Study: Men Dominate Judges and Art Prize Winners

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A group seeking to end inequalities in the art world have found that judges and grand prize winners in the literary, theater, film and arts industries in Japan tend to be dominated by men.

The group of artists and directors, called Hyogen-no-genba-chosa-dan, announced on December 9 the interim results of their research into gender balance in the arts.

“It is significant that (the wide gender gap in various artistic awards) is clearly indicated in the numbers,” Chiki Ogiue, a popular commentator who participated in the research, said at a press conference today. the.

He said that although more women than men have been nominated for certain art awards, “those who do the evaluations are predominantly men and such a situation leads to more harassment in the art world” .

Hyogen-no-genba-chosa-dan previously investigated harassment in the art world. Today, he studies the gender gap in artistic awards as part of the group’s initiatives to eliminate inequalities in evaluation and awarding of prizes.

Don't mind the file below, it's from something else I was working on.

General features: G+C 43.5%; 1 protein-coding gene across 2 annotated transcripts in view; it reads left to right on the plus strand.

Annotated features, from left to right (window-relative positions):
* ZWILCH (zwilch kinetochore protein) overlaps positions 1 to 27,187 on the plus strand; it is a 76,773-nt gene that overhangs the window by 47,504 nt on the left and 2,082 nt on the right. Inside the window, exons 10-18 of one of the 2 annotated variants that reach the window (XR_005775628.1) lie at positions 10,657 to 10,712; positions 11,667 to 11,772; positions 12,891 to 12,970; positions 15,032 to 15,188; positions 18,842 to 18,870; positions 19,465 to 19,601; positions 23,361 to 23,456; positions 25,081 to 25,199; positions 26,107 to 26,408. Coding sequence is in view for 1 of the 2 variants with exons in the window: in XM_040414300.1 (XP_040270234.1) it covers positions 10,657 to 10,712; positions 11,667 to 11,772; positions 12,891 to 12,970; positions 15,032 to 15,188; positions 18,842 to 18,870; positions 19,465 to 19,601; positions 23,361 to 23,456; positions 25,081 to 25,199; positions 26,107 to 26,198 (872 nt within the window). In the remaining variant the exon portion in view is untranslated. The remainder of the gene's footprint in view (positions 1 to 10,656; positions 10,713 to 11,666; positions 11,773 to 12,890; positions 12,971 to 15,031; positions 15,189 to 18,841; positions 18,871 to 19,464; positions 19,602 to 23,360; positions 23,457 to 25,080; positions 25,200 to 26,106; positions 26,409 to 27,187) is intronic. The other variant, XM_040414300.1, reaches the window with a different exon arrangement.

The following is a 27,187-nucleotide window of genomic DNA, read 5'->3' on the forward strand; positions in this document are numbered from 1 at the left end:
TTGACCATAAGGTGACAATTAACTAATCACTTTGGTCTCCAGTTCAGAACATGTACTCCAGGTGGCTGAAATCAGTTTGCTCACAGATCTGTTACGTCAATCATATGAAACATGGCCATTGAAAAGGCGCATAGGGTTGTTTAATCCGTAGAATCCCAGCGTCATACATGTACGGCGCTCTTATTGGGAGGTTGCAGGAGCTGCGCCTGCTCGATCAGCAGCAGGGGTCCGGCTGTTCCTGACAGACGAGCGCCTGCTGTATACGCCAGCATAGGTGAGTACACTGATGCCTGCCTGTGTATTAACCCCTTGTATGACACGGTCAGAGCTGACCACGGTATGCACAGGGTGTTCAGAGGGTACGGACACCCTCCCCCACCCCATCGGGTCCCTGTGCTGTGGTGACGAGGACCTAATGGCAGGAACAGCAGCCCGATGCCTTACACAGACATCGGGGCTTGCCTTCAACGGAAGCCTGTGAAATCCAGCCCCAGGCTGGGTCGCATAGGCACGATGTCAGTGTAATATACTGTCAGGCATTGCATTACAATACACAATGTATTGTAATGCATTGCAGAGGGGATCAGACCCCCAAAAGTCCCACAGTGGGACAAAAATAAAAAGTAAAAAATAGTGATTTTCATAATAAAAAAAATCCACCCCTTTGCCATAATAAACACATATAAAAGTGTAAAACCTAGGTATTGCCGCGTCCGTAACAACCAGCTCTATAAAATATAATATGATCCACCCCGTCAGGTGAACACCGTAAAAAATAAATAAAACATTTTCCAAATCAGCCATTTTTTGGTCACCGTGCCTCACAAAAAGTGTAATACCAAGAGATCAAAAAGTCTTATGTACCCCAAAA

The prizes they sought were awarded between 2011 and 2020 in various fields of art.

Many of these awards are given to new writers or artists and are seen as stepping stones to success. The group calculated the average gender balance in each artistic field by examining data from the judges and winners of these awards.

The awards the group have sought include the Akutagawa Prize, the prestigious literary prize named after Japanese writer Ryunosuke Akutagawa, and the Kishida Kunio Drama Prize, which is awarded to a new playwright.

In eight awards given to writers, including the Akutagawa Prize, nearly 60 percent of the judges were men and 40 percent were women. More women than men won the awards in just two of the eight awards.

For three critics’ awards, including the Kobayashi Hideo Award, a well-known award named after the famous literary critic, nearly 100% of the judges and winners were men.

Just under 70% of the judges and top prize winners of the four artistic prizes, including the Shell Art Award, hosted by the Japanese oil company Idemitsu Kosan Co., were men.

For six theater awards, including the Kishida Kunio Drama Award, nearly 80 percent of the judges and nearly 60 percent of the first prize winners were men. In addition, 80% of the judges and winners of six film awards, including the Mainichi Film Awards, were men.

The group pointed out that in some awards, male-focused judging has normalized after being a long-standing practice.

Members believe that for some awards, gender inequality in judging and winners is institutionalized because the recipients of those awards historically later became judges of the same awards.

Hyogen-no-genba-chosa-dan will now extend its research to other artistic fields such as music, architecture and design. He plans to announce the final results around March of next year.


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